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Blue Dragon Plus DS Review

22/11/2010 Thinking Microcosm Gamer Review
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Blue Dragon Plus DS

Blue Dragon Plus




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Family Gamer (DS)

Blue Dragon Plus DS is an interesting blend of strategy and role-playing, but limited controls make it feel less strategic than it could be. Blue Dragon isn't very welcoming to newcomers and I struggled to become involved in its story or characters. It ended up being a rather empty microcosm.

I was expecting Blue Dragon Plus to function like a classic Japanese role-playing game - it uses a typical top-down perspective, with anime sprites and a core cast of adolescent heroes. However, it also incorporates simple real-time strategy with an unexpected emphasis on squad tactics.

Each character has their own strengths and abilities, with tips provided for their strategic use. Unfortunately, the stylus controls and awkward path-finding are not well setup for micro-management, and I usually found it much easier just to select everyone and have them all charge at the nearest enemy.

There was a clear threat to the world, and good people determined to save it, but on its own that just isn't enough to draw me in.

Battles can get visually chaotic on the small screen, and although there has been some attempt to give individual characters distinctive silhouettes, the sprites are quite small and it was sometimes difficult to select the character I was looking for.

The other frustrating element in Blue Dragon Plus was its habit of continually splitting the group to pursue multiple goals simultaneously. By the time they had split into four separate parties it was feeling quite ridiculous. It really weakens the strength of the group as a whole, and I found it hard to believe that anyone skilled in battle would make so many poor decisions.

The mythic quality of the game didn't fare much better. Unfamiliar characters and settings made it very difficult for me to form connections between the game microcosm and my own life. Not having played the previous Xbox 360 game, this sequel didn't help me get up to speed.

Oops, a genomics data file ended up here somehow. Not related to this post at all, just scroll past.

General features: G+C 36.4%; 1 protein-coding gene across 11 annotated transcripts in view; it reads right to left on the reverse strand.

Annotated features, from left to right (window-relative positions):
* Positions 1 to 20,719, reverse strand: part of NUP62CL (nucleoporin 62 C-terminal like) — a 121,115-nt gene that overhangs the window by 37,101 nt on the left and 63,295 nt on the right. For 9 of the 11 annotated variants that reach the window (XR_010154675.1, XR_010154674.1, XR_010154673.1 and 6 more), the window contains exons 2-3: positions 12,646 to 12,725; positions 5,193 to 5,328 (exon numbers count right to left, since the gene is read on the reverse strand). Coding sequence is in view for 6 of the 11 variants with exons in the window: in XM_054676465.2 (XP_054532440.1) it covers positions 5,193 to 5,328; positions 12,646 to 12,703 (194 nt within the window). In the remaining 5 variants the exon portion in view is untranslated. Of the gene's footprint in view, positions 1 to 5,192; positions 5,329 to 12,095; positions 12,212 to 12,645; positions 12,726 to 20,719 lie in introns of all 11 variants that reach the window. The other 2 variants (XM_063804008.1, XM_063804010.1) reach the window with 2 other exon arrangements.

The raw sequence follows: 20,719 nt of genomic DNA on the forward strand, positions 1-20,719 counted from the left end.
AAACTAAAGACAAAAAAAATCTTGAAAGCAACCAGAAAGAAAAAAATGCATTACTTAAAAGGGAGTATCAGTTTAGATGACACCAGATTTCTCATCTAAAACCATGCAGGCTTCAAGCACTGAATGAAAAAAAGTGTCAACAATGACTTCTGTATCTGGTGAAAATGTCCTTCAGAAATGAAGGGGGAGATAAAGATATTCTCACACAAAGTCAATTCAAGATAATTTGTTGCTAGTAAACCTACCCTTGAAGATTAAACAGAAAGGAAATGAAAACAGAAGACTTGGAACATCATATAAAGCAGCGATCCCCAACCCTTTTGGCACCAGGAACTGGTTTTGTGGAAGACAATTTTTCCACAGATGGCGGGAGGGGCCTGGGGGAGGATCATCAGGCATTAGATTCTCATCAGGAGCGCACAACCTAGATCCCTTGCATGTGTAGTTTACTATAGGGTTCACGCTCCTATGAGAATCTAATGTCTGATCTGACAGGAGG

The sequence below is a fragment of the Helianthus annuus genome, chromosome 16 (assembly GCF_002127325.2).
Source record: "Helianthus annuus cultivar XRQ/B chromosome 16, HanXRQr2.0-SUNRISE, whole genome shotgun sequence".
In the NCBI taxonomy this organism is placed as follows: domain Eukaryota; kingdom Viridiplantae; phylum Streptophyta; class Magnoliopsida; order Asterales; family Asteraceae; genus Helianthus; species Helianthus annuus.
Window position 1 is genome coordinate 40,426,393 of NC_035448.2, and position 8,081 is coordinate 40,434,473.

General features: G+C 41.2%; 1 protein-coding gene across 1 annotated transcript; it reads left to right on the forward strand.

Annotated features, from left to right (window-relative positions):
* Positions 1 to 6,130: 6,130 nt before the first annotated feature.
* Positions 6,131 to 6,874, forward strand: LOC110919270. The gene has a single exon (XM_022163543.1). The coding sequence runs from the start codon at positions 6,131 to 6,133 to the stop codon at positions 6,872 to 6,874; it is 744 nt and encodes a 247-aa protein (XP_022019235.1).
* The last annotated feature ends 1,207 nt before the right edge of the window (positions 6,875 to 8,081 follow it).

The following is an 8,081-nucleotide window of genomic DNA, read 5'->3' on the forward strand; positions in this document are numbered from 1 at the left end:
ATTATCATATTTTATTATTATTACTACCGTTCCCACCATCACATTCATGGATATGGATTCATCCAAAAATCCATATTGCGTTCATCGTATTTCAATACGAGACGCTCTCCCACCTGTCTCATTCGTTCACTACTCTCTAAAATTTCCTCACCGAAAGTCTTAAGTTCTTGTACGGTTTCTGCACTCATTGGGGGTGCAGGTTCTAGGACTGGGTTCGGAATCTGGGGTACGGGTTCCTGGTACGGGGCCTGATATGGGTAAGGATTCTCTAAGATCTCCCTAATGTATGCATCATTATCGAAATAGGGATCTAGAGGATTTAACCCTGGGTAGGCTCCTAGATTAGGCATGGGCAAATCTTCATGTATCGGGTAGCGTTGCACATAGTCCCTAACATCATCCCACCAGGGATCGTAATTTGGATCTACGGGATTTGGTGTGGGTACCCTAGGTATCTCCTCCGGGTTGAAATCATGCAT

It I was left with a lot gaps to fill in for myself about how everything fits into the broader scheme of things. The cut scenes helped a little and were graphically impressive, but I felt disconnected from any ideas that might be contained within them. It was difficult to care about the flat characters and events that lacked any broader context.

The motivations of both heroes and villains, and the history between characters, were sometimes implied, but it always felt like I was an outsider - that the game expected me to have prior knowledge of all this. There was a clear threat to the world, and good people determined to save it, but on its own that just isn't enough to draw me in.

It's not exactly a terrible game, but it is fairly bland and uninspiring.

I liked Blue Dragon Plus' concept of Shadows though. A Shadow is a mythical beast, such as a dragon or phoenix, which characters control via inner power known as the "light of the heart". The ability to control a Shadow was once considered rare and powerful, although now many characters have now mastered it. Some robots have even found ways to control Shadows by simulating a soul's light.

Each Shadow gives a physical manifestation to a particular character's inner strength - like a violent imaginary friend or, possibly, an animal spirit-guide or protector. Although it was a slightly heavy handed approach to character development, I liked the idea that Shadows are becoming progressively less exclusive, as more people discover their own personal strength and ability to connect with their heart.

In the end though, a lack of sophisticated characters and the world I struggled to engage with (not to mention the controls) made Blue Dragon Plus a bit of a failure for me. It's not exactly a terrible game, but it is fairly bland and uninspiring. It was too empty an experience to satisfy my microcosm wants - where I'm searching for interesting game environments, and their connections to ideas in the real world.

Written by Amber Gilmore

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Amber Gilmore writes the Microcosm Gamer column.

"Games provide me with a diverse range of miniature worlds to explore. I'm fascinated by the myriad of ways these microcosms recreate elements of reality. Even the most fantastical or abstract games stem from real world concepts when studied under the scope. Far from being mindless escapism, playing games prompts me to reflect on the concepts presented and how they inform my outlook."

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